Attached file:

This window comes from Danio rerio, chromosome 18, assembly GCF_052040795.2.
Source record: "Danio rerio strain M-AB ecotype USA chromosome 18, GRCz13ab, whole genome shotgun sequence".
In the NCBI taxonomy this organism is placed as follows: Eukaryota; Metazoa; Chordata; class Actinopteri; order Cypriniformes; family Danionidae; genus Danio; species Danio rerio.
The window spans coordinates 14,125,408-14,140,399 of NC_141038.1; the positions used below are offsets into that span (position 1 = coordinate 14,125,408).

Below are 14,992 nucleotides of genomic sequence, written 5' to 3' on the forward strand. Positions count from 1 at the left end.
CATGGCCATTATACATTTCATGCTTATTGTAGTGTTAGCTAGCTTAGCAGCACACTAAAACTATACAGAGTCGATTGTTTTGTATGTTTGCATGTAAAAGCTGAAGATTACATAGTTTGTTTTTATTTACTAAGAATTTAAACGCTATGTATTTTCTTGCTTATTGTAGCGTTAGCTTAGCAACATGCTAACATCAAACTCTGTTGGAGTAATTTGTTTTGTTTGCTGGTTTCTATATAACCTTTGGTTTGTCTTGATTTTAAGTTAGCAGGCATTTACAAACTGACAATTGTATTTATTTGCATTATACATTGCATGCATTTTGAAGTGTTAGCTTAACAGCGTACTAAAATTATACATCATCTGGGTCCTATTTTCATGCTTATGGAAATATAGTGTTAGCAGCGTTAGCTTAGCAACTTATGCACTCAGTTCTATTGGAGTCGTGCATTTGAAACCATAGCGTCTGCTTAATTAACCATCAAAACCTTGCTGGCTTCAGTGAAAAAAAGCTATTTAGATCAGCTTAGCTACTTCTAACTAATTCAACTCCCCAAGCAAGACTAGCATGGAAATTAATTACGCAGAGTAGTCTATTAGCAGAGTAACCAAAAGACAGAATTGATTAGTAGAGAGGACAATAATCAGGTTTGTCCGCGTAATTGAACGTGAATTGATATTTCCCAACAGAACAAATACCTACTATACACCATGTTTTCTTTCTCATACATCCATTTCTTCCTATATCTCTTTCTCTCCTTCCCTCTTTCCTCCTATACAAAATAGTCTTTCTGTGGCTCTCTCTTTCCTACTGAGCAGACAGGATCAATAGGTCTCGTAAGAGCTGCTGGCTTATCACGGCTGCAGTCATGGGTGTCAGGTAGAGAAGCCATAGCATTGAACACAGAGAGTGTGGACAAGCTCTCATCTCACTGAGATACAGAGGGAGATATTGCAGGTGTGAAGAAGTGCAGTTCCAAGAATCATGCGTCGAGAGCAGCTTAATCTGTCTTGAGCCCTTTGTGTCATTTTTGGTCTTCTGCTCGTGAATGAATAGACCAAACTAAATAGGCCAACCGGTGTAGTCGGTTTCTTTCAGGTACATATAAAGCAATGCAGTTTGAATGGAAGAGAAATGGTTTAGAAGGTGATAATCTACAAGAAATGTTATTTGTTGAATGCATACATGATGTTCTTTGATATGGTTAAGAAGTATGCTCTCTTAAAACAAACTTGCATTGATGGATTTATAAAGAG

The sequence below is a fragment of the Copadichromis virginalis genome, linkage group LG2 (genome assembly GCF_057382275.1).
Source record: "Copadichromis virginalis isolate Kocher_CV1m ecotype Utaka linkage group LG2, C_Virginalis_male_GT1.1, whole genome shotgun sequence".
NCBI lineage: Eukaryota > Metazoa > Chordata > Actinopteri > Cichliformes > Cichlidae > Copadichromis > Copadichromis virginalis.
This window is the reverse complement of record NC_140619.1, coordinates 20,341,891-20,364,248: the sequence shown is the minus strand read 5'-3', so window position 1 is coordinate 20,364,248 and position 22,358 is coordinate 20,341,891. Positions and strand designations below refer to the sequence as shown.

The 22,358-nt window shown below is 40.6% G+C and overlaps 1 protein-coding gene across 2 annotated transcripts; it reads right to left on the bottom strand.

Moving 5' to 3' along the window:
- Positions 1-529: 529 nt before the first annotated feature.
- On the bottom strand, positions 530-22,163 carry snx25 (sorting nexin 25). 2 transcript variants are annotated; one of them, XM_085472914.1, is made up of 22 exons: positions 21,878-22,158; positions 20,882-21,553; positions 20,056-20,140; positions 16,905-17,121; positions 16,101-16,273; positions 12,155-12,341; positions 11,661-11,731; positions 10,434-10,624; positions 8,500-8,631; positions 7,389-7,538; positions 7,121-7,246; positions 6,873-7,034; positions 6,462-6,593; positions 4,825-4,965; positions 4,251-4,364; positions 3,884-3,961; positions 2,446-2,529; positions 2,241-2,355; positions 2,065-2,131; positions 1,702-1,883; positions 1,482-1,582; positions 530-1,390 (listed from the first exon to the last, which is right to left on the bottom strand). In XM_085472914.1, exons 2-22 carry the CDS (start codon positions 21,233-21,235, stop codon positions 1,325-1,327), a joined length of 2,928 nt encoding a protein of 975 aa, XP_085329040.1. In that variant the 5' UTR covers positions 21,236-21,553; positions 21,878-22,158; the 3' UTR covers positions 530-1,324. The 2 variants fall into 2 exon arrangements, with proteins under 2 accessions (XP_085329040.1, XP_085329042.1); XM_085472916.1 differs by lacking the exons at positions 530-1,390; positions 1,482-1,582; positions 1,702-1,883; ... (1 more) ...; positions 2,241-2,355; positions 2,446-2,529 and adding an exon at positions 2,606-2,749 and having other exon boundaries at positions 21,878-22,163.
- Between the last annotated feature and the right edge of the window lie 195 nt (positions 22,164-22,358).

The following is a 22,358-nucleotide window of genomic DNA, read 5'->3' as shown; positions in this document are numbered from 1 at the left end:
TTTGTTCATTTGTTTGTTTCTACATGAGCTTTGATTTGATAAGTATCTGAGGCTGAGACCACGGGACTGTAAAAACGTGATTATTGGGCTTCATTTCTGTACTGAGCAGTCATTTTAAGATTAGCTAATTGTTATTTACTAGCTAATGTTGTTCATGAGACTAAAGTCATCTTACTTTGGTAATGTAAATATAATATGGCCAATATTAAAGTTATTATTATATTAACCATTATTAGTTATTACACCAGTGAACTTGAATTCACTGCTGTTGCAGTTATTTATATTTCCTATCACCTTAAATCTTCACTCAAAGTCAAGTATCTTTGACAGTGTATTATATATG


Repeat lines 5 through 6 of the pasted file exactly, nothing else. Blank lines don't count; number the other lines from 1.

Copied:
Below are 14,992 nucleotides of genomic sequence, written 5' to 3' on the forward strand. Positions count from 1 at the left end.
CATGGCCATTATACATTTCATGCTTATTGTAGTGTTAGCTAGCTTAGCAGCACACTAAAACTATACAGAGTCGATTGTTTTGTATGTTTGCATGTAAAAGCTGAAGATTACATAGTTTGTTTTTATTTACTAAGAATTTAAACGCTATGTATTTTCTTGCTTATTGTAGCGTTAGCTTAGCAACATGCTAACATCAAACTCTGTTGGAGTAATTTGTTTTGTTTGCTGGTTTCTATATAACCTTTGGTTTGTCTTGATTTTAAGTTAGCAGGCATTTACAAACTGACAATTGTATTTATTTGCATTATACATTGCATGCATTTTGAAGTGTTAGCTTAACAGCGTACTAAAATTATACATCATCTGGGTCCTATTTTCATGCTTATGGAAATATAGTGTTAGCAGCGTTAGCTTAGCAACTTATGCACTCAGTTCTATTGGAGTCGTGCATTTGAAACCATAGCGTCTGCTTAATTAACCATCAAAACCTTGCTGGCTTCAGTGAAAAAAAGCTATTTAGATCAGCTTAGCTACTTCTAACTAATTCAACTCCCCAAGCAAGACTAGCATGGAAATTAATTACGCAGAGTAGTCTATTAGCAGAGTAACCAAAAGACAGAATTGATTAGTAGAGAGGACAATAATCAGGTTTGTCCGCGTAATTGAACGTGAATTGATATTTCCCAACAGAACAAATACCTACTATACACCATGTTTTCTTTCTCATACATCCATTTCTTCCTATATCTCTTTCTCTCCTTCCCTCTTTCCTCCTATACAAAATAGTCTTTCTGTGGCTCTCTCTTTCCTACTGAGCAGACAGGATCAATAGGTCTCGTAAGAGCTGCTGGCTTATCACGGCTGCAGTCATGGGTGTCAGGTAGAGAAGCCATAGCATTGAACACAGAGAGTGTGGACAAGCTCTCATCTCACTGAGATACAGAGGGAGATATTGCAGGTGTGAAGAAGTGCAGTTCCAAGAATCATGCGTCGAGAGCAGCTTAATCTGTCTTGAGCCCTTTGTGTCATTTTTGGTCTTCTGCTCGTGAATGAATAGACCAAACTAAATAGGCCAACCGGTGTAGTCGGTTTCTTTCAGGTACATATAAAGCAATGCAGTTTGAATGGAAGAGAAATGGTTTAGAAGGTGATAATCTACAAGAAATGTTATTTGTTGAATGCATACATGATGTTCTTTGATATGGTTAAGAAGTATGCTCTCTTAAAACAAACTTGCATTGATGGATTTATAAAGAG